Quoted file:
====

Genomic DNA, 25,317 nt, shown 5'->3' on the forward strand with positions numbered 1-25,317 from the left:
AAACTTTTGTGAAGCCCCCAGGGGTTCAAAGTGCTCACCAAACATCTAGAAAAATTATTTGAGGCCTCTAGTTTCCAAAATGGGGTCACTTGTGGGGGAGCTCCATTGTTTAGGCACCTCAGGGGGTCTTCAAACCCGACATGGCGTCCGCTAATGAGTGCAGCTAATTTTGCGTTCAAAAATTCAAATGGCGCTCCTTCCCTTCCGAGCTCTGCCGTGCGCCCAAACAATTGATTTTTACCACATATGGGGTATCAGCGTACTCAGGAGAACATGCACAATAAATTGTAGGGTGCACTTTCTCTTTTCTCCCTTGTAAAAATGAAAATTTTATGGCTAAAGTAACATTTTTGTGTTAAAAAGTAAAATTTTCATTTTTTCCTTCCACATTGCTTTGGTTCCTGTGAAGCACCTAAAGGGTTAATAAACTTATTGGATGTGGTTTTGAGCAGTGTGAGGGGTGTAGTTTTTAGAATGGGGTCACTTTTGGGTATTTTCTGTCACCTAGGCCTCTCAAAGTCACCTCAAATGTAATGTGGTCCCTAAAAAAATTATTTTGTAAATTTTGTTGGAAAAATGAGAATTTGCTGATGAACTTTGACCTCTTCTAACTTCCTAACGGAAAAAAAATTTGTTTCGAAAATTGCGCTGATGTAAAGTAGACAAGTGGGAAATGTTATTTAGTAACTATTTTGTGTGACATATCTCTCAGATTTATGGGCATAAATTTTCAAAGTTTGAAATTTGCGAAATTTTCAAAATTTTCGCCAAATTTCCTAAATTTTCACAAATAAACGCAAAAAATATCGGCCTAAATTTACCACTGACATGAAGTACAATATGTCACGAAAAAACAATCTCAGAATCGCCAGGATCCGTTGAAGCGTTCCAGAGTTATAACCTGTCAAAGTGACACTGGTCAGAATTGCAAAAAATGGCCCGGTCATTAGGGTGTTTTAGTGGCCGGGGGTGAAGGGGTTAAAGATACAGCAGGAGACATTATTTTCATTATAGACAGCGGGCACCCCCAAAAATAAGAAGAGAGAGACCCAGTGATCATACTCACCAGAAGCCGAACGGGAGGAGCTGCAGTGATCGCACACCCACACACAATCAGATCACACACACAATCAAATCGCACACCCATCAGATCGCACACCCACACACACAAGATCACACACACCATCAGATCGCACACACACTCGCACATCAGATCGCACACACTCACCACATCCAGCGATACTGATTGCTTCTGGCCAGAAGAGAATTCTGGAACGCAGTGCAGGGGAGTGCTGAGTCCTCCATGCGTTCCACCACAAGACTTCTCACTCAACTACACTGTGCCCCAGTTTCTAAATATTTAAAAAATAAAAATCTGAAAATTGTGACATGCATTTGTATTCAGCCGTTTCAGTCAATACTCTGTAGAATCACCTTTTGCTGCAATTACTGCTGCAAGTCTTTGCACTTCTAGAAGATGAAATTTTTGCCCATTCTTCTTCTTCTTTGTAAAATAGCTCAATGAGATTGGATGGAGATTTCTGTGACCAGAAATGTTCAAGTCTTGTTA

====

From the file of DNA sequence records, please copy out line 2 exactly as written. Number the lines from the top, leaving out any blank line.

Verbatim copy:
AAACTTTTGTGAAGCCCCCAGGGGTTCAAAGTGCTCACCAAACATCTAGAAAAATTATTTGAGGCCTCTAGTTTCCAAAATGGGGTCACTTGTGGGGGAGCTCCATTGTTTAGGCACCTCAGGGGGTCTTCAAACCCGACATGGCGTCCGCTAATGAGTGCAGCTAATTTTGCGTTCAAAAATTCAAATGGCGCTCCTTCCCTTCCGAGCTCTGCCGTGCGCCCAAACAATTGATTTTTACCACATATGGGGTATCAGCGTACTCAGGAGAACATGCACAATAAATTGTAGGGTGCACTTTCTCTTTTCTCCCTTGTAAAAATGAAAATTTTATGGCTAAAGTAACATTTTTGTGTTAAAAAGTAAAATTTTCATTTTTTCCTTCCACATTGCTTTGGTTCCTGTGAAGCACCTAAAGGGTTAATAAACTTATTGGATGTGGTTTTGAGCAGTGTGAGGGGTGTAGTTTTTAGAATGGGGTCACTTTTGGGTATTTTCTGTCACCTAGGCCTCTCAAAGTCACCTCAAATGTAATGTGGTCCCTAAAAAAATTATTTTGTAAATTTTGTTGGAAAAATGAGAATTTGCTGATGAACTTTGACCTCTTCTAACTTCCTAACGGAAAAAAAATTTGTTTCGAAAATTGCGCTGATGTAAAGTAGACAAGTGGGAAATGTTATTTAGTAACTATTTTGTGTGACATATCTCTCAGATTTATGGGCATAAATTTTCAAAGTTTGAAATTTGCGAAATTTTCAAAATTTTCGCCAAATTTCCTAAATTTTCACAAATAAACGCAAAAAATATCGGCCTAAATTTACCACTGACATGAAGTACAATATGTCACGAAAAAACAATCTCAGAATCGCCAGGATCCGTTGAAGCGTTCCAGAGTTATAACCTGTCAAAGTGACACTGGTCAGAATTGCAAAAAATGGCCCGGTCATTAGGGTGTTTTAGTGGCCGGGGGTGAAGGGGTTAAAGATACAGCAGGAGACATTATTTTCATTATAGACAGCGGGCACCCCCAAAAATAAGAAGAGAGAGACCCAGTGATCATACTCACCAGAAGCCGAACGGGAGGAGCTGCAGTGATCGCACACCCACACACAATCAGATCACACACACAATCAAATCGCACACCCATCAGATCGCACACCCACACACACAAGATCACACACACCATCAGATCGCACACACACTCGCACATCAGATCGCACACACTCACCACATCCAGCGATACTGATTGCTTCTGGCCAGAAGAGAATTCTGGAACGCAGTGCAGGGGAGTGCTGAGTCCTCCATGCGTTCCACCACAAGACTTCTCACTCAACTACACTGTGCCCCAGTTTCTAAATATTTAAAAAATAAAAATCTGAAAATTGTGACATGCATTTGTATTCAGCCGTTTCAGTCAATACTCTGTAGAATCACCTTTTGCTGCAATTACTGCTGCAAGTCTTTGCACTTCTAGAAGATGAAATTTTTGCCCATTCTTCTTCTTCTTTGTAAAATAGCTCAATGAGATTGGATGGAGATTTCTGTGACCAGAAATGTTCAAGTCTTGTTA